4.  Identify historical issues that may be involved in the struggle.  People argue not only about what’s going on in the present, but about what has happened previously.  It's crucial to bring into the open those unresolved issues, perceived injustices, and underlying feelings of resentment that linger beneath the surface.  This effort is considered constructive only when the past is brought in to understand the present rather than to rehash old fights.

5.  Declare needs that aren’t currently being met.  Rather than blaming one another for the trouble, when each person takes responsibility for articulating his or her own issues, interests, needs, and feelings, effort is expended to finding solutions rather than excuses.

6.  Share decision making equally.  Resentment often stems from the belief that other people are controlling your life and dictating the terms under which you must function.  When you feel that you’re being manipulated or dominated by someone else, even if you give in to demands, you’ll harbor continuing resentments that will affect your next interaction.  Most of this lingering hostility is diffused when both participants make an effort to decide together what will be done.

7.  Develop alternatives that will meet stated goals.  If you’re operating flexibly, and negotiating from a position of compassion and strength, you’ll eventually find some solution’s satisfactory.  This presumes that you’re patient, that you’ve moved beyond finding fault or assigning blame, and that you’re working together as a team to develop options acceptable to both of you.

8.  Initiate action designed to meet mutual goals.  Deciding on what you’ll do, and how you’ll do it, are certainly important.  However, unless you’ve committed yourselves to some plan of action, all the good intentions in the world are meaningless.  During this stage in the process you’ll each declare what you’ll do differently in the future and what will happen if you don’t follow through on your commitment.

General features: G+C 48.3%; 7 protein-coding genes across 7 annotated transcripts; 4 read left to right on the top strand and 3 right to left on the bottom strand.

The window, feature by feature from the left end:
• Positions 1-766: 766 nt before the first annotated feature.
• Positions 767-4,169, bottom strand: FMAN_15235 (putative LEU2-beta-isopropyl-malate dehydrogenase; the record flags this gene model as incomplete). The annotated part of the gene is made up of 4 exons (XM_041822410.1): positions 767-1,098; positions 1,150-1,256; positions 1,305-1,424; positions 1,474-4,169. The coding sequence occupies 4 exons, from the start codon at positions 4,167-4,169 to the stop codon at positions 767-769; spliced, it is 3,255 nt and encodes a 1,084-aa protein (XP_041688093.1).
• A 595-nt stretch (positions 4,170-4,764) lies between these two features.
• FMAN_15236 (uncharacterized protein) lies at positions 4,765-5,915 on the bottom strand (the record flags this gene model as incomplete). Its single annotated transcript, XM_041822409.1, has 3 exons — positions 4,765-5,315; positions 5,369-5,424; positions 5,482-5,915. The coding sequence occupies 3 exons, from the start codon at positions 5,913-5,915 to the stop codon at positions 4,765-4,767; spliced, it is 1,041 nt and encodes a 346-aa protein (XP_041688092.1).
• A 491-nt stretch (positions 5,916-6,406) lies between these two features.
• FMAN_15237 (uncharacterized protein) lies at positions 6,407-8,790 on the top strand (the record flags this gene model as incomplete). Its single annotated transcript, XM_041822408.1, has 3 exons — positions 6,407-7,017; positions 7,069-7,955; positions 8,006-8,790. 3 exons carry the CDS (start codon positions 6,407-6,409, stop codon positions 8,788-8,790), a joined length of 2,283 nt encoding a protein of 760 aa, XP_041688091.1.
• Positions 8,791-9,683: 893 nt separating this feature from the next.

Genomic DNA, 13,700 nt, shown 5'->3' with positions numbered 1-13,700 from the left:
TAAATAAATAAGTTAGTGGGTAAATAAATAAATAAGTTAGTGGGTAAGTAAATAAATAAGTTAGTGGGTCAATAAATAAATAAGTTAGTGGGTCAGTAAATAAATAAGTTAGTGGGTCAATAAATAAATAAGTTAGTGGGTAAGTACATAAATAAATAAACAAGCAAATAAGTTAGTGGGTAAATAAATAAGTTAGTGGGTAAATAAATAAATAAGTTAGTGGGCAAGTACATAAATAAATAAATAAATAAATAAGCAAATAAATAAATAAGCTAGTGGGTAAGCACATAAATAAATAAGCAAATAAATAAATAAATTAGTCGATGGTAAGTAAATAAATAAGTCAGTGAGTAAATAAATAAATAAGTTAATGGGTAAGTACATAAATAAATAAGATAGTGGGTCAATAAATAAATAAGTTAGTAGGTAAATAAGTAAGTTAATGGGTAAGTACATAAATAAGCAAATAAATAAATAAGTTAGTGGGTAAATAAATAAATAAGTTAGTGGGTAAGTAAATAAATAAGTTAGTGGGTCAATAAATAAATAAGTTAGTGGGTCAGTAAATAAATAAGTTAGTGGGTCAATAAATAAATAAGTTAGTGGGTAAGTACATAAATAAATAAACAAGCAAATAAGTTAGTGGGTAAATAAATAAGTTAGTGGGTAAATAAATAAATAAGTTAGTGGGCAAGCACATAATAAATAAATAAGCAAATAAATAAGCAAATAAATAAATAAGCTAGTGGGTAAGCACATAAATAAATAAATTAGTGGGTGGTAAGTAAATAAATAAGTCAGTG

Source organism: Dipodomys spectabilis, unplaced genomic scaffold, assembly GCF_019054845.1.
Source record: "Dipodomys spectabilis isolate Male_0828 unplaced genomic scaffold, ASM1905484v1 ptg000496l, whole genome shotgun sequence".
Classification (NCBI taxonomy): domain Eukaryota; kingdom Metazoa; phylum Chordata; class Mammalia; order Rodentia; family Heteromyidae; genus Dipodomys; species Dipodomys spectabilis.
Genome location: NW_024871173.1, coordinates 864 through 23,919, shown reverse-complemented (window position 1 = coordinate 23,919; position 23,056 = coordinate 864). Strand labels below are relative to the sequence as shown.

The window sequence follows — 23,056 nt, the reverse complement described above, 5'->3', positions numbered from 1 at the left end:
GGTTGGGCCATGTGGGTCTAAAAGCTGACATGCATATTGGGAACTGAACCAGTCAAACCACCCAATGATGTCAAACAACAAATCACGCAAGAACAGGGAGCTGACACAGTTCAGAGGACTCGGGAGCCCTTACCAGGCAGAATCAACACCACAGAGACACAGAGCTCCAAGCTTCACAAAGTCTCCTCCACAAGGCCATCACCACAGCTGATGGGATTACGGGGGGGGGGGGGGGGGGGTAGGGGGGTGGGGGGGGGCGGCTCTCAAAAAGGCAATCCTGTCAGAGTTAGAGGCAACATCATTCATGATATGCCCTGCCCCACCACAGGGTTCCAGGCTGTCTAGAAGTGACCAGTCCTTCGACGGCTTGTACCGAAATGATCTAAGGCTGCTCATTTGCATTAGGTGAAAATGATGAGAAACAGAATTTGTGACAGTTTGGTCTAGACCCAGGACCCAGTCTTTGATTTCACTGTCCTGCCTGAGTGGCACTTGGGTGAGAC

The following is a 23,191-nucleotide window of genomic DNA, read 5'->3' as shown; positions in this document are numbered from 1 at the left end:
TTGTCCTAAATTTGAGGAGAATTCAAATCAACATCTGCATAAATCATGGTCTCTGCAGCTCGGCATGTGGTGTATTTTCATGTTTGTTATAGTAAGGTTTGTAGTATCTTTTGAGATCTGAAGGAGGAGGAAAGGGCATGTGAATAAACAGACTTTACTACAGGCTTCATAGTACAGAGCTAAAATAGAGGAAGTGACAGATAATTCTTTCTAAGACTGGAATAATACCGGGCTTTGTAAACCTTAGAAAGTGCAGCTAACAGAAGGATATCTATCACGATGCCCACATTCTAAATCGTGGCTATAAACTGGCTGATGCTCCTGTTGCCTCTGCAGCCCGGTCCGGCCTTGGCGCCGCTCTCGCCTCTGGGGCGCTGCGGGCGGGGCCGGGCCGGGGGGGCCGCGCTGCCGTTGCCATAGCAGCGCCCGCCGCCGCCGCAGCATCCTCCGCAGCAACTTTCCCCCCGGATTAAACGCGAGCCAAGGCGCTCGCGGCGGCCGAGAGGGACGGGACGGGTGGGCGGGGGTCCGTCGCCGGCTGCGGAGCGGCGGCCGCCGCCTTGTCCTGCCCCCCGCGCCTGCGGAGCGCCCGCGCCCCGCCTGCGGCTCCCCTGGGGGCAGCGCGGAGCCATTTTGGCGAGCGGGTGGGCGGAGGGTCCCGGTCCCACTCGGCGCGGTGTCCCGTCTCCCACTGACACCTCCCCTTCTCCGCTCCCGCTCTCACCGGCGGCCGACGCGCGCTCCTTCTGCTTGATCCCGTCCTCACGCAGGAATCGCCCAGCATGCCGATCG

9.  Reach a consensus on future actions.  Conflict can be potentially among the most constructive or destructive of human interactions.  It’s not enough to resolve the particular dispute that’s ongoing, but to learn from this exchange so that future interactions will be more caring and helpful.

Following the steps in this process is certainly good advice.  In fact, this is a great plan…as far as it goes.  However, we don’t often follow such systematic processes under crisis circumstances unless we’ve been drilled in it over and over again, practiced it under controlled supervised conditions, and then receive structured feedback to improve performance.  This is why soldiers are able to respond effectively when under enemy attack.  That’s why it took me so long to apply to myself that what I teach others to do.

Looking Inward Rather than Outward

I have learned, after studying the literature on human conflict and interviewing several thousand people about their experiences during interpersonal disputes, that the key to resolving conflicts isn’t found in getting people to treat me differently.  Neither is it changing the way I respond to provocations, nor removing myself from threatening predicaments.  Most certain of all, I now know that figuring out what is wrong with others, identifying why they act so different from what I would prefer, defining the ways they’re responsible for my suffering, is somewhat interesting but not all that useful.

I have discovered that the thread that runs throughout almost all of my conflicts with others, and perhaps yours as well, is the tendency to concentrate on the other person’s role in obstructing my goals.  The focus of most of our internal energy is on trying to place blame on other people, or things outside of our control, rather than addressing what we are doing, or could be doing, in order to resolve disputes and reach our stated objectives.

Unlike the system just described that emphasizes trying to change the way other people act, my focus instead is on what you have the power to do with your own thinking and reactions.  This involves following several sequential steps that take place within your own reflective activity: